Composite resins have been a significant aesthetic alternative to amalgam restorations for more than sixty years.1 A hindrance to this method of restoration is the phenomenon of microleakage. Microleakage results from an imperfect bond, leaving a microscopic gap, allowing molecules and ions to flow between the tooth and restoration interface.2 Lack of margin integrity has been implicated in patient sensitivity complaints, secondary caries formation, corrosion of dental materials, and aesthetically displeasing staining at the margin.2 This paper will discuss the basis and discovery of microleakage, causes and effects of the phenomenon including polymerization shrinkage, teeth whitening agents and certain etching techniques, as well as prevention methods the operator can employ to minimize microleakage in posterior composite restorations.
The study of microleakage dates back to 1912 when Dr. WE Harper first researched the phenomenon.3 Natural teeth were simulated in the study by using steel dies with class II preparations built into them. A tube was then attached through the pulpal floor of the dies and air pressure ranging from 3 to 30 psi was applied. The emergence of air bubbles from the margins indicated microleakage had taken place.
MATERIALS AND METHODS
A comparison of various composite resins
A research study comparing 17 different flowable and non-flowable composite resins was performed.4 The measured parameters include: shrinkage (vol%), contraction stress (Mpa), and tensile modulus (GPa). Figure 1 describes the materials tested. Shrinkage was measured by mercury dilatometry. Contraction stress measurements were obtained using a tensilometer apparatus as shown in Figure 2. Each composite resin was placed between the glass plate and the flat bolt head and pressure was applied. The composites were light-cured through the glass plate and the tensile modules was calculated 30 minutes after the curing process using the formula E = σ/ε, where σ is the stress (F/A) and ε, the strain (Δl/lο).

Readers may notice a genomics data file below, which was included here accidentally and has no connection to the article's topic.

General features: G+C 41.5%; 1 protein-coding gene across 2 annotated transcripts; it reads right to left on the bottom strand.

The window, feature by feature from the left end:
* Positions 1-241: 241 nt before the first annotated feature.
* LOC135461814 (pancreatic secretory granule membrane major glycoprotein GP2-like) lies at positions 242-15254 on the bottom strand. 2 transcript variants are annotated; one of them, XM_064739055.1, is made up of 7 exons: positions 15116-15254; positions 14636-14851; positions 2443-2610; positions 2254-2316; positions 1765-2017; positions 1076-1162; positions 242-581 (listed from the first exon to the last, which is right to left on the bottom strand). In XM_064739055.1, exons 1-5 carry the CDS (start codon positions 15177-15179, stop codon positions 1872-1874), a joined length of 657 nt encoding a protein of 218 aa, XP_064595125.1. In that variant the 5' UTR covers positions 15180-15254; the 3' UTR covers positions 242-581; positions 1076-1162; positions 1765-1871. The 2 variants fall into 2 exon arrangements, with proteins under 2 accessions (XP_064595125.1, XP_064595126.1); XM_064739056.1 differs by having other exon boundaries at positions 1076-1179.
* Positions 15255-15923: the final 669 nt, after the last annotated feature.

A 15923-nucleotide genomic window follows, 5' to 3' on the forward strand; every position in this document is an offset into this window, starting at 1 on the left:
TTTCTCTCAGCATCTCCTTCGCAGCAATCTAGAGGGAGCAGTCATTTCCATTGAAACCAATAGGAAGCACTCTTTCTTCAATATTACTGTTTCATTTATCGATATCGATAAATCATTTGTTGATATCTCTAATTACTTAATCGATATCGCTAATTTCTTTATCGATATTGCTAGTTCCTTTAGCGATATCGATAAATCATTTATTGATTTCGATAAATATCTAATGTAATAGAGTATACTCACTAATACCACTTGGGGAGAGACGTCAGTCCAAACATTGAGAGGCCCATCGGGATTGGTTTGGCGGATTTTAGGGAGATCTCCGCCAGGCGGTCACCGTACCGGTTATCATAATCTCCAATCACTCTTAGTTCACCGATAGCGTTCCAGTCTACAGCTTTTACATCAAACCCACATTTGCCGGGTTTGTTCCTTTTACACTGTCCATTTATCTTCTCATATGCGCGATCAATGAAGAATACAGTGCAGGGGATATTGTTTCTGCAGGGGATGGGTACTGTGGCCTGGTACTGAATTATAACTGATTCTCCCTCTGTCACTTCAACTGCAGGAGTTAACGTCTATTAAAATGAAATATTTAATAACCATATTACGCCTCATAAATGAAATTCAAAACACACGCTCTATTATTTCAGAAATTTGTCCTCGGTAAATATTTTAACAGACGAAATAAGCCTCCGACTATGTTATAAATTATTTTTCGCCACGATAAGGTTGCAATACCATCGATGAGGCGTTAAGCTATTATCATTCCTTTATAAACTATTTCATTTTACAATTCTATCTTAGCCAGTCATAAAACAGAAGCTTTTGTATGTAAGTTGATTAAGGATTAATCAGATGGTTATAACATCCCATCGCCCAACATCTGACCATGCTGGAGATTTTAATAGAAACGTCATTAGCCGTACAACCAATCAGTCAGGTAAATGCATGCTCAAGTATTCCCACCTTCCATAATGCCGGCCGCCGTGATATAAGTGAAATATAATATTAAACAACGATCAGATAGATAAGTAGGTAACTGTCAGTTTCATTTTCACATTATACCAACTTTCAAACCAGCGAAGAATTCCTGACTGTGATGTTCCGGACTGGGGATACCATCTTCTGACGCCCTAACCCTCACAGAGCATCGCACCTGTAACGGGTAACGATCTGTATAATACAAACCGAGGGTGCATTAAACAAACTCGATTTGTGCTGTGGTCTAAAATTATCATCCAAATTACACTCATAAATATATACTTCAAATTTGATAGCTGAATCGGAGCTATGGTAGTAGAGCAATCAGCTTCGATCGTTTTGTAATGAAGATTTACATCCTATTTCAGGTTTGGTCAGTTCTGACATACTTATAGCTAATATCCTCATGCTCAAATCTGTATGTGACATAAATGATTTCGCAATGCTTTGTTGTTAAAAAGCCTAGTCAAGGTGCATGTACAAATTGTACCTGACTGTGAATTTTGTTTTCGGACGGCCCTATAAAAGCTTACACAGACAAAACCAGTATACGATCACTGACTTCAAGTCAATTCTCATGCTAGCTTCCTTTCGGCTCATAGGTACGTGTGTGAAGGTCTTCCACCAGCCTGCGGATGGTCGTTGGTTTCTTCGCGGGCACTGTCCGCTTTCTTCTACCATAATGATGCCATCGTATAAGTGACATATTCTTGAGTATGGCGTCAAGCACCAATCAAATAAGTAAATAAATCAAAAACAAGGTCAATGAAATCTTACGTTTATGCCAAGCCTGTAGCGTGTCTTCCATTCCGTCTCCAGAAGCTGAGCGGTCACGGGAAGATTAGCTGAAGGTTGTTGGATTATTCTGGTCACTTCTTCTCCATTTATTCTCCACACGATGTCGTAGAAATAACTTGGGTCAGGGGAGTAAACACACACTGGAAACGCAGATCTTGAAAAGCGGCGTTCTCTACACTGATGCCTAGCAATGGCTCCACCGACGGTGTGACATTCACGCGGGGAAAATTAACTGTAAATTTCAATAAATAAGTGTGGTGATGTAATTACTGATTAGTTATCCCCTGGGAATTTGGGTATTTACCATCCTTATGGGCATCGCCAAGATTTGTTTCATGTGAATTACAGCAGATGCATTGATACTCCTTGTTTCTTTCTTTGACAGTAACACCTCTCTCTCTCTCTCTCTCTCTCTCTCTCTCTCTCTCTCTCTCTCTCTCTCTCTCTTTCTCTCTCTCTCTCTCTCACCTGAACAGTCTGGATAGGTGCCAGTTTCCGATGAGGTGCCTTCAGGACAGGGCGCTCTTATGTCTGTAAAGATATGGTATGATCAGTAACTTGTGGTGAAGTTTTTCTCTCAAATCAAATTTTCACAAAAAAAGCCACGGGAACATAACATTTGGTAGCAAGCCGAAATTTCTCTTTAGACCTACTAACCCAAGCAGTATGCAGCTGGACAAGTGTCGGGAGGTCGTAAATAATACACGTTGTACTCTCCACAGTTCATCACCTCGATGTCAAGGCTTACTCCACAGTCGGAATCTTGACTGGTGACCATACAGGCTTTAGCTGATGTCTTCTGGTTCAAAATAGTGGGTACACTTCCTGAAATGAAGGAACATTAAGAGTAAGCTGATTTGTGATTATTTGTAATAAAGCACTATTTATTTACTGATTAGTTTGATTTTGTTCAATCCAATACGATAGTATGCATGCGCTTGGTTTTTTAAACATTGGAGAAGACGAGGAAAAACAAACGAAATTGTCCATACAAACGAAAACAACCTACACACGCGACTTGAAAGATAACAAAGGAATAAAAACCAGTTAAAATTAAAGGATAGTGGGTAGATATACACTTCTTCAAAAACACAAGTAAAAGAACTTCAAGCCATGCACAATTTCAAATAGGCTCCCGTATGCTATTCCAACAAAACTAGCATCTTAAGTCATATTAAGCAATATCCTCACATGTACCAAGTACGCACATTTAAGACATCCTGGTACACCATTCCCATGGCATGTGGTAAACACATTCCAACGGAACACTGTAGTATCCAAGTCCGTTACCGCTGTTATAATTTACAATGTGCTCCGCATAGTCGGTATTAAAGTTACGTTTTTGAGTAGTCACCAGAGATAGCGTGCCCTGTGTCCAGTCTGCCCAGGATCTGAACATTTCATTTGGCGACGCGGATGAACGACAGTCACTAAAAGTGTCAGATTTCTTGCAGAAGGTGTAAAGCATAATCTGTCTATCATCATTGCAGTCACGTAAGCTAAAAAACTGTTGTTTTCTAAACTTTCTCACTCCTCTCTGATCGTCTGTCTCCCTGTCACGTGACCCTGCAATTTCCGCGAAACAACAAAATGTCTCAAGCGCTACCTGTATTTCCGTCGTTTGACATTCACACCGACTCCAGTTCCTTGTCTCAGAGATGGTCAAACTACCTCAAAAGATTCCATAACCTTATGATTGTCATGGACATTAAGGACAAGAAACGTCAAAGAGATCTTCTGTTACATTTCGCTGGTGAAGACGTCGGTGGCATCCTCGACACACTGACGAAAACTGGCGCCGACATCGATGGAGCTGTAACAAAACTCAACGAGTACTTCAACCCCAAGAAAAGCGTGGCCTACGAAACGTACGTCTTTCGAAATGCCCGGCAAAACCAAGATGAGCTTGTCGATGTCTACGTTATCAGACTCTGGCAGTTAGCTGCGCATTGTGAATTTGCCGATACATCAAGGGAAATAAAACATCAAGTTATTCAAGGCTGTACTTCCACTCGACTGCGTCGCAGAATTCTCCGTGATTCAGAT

Two composite resins, Z100 and Tetric Ceram were used to study how different light curing intensities affect margin adaptation.5 A small amount of each composite material was placed between two translucent strips and pressure was applied to give a thin strip of the composite materials. Four different methods of light curing were then applied to the composite resins: I. Standard mode, full intensity 750 mW/cm2 for 40 s; II. Two-step mode, 10 s at low intensity 200 mW/cm2 plus 30 s at full intensity 750 mW/cm2; III. Low intensity 200 mW/cm2 for 40 s; IV. Low intensity 200 mW/cm2 for 10 s. To measure polymerization shrinkage, the bonded-disk method developed by Watts and Cash was used.
Carbamide peroxide and resin coatings
To study the effectiveness of resin coatings as preventive treatment against microleakage caused by teeth whitening agents, forty caries-free extracted molars were used for...